Photography at the healing edge

& Peacebuilding, Photography, Restorative Justice.

In previous posts I have discussed ways photography often contributes to “othering” and, conversely, the power it has to bring people together.  A new organization, the International Guild of Visual Peacemakers, began as a group of photographers and designers “devoted to peacemaking & breaking down stereotypes by displaying the beauty of cultures around the world.”  They invited me to help craft their ethics statement, to be signed onto by those who chose to join with them.  They have also invited me to be a guest blogger on their new website: (http://www.visualpeacemakers.org/).

My first post on this site is at the address below:

http://visualpeacemakers.org/index.php?/blog/entry/photography_at_the_healing_edge/

Here is the beginning of the post:

Photography at the healing edge

One part of me is a photographer. I’ve worked internationally as an NGO photojournalist. I’ve done marketing and magazine stories. I love landscapes and portraiture (see www.howardzehr.com).  But what I like most is doing documentary work. In my experience, documentary photography can help bridge the chasms that separate people. If done respectfully and collaboratively, it can also provide a way for people to share of themselves. My vision, like that of the IGVP, is to use photography as a way to work on the healing edge.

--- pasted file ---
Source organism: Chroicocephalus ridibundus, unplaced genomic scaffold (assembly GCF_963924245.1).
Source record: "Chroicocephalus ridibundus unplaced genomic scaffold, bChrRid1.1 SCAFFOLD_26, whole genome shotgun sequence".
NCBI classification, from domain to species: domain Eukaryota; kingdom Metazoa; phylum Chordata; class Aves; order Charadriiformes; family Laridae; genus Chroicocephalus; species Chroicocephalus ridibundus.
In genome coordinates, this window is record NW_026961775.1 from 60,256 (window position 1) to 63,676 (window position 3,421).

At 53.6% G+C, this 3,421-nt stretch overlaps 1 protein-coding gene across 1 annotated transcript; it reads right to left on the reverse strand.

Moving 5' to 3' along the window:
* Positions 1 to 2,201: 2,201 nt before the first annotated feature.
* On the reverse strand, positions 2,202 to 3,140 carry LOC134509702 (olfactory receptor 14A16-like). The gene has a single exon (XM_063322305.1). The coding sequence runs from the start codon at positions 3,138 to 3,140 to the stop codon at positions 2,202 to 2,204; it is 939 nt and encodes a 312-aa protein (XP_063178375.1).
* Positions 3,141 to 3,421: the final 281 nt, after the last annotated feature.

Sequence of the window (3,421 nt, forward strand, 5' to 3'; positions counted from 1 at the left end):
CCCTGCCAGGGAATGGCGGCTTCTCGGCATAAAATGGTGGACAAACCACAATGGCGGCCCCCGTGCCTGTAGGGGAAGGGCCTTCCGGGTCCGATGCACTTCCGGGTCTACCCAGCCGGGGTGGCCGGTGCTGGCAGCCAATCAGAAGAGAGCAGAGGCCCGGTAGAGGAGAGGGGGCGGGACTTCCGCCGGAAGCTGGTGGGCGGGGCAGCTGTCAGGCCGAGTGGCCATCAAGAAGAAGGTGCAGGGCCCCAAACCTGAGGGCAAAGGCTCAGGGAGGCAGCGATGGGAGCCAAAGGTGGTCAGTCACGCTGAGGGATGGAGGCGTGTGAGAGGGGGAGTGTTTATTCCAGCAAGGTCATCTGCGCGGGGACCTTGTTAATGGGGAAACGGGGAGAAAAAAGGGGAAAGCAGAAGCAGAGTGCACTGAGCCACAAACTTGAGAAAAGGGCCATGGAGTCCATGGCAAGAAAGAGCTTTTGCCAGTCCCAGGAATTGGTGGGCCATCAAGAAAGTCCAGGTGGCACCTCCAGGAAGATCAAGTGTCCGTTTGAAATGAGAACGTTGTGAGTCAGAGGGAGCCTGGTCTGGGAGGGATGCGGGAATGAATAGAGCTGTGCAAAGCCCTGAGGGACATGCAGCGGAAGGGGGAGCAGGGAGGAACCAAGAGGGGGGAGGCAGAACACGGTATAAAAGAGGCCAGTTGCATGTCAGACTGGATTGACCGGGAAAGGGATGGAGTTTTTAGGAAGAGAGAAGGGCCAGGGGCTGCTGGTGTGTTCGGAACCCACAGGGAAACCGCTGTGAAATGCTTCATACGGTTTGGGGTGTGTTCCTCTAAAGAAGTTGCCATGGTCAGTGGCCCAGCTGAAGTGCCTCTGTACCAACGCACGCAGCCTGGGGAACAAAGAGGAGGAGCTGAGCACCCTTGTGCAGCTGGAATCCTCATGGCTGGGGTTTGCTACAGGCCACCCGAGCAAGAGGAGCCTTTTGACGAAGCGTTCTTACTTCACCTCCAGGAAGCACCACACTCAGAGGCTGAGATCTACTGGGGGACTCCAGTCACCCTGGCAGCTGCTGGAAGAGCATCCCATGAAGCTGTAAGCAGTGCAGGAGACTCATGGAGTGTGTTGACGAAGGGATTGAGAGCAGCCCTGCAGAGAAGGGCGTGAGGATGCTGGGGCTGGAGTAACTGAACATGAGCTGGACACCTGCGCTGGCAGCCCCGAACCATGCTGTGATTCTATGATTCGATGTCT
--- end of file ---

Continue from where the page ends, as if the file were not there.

The other passion, and much of my career, has been in the criminal justice field, and specifically a field that I helped found called restorative justice. Unlike criminal justice that tends to divide, restorative justice is essentially a peacemaking approach to justice.  Restorative justice is justice on the healing edge.

3 Responses to “Photography at the healing edge”

  1. Charito Calvachi-Mateyko

    Dear Howard:

    Yu inspire me to think in the Inigenous people of Ecuador’s stories of healing. Think in coming with me to Ecuador. You will capture those faces, their stories that will become the bridges of understanding for the rest of Ecuadorians who may have never heard those stories before.

    Charito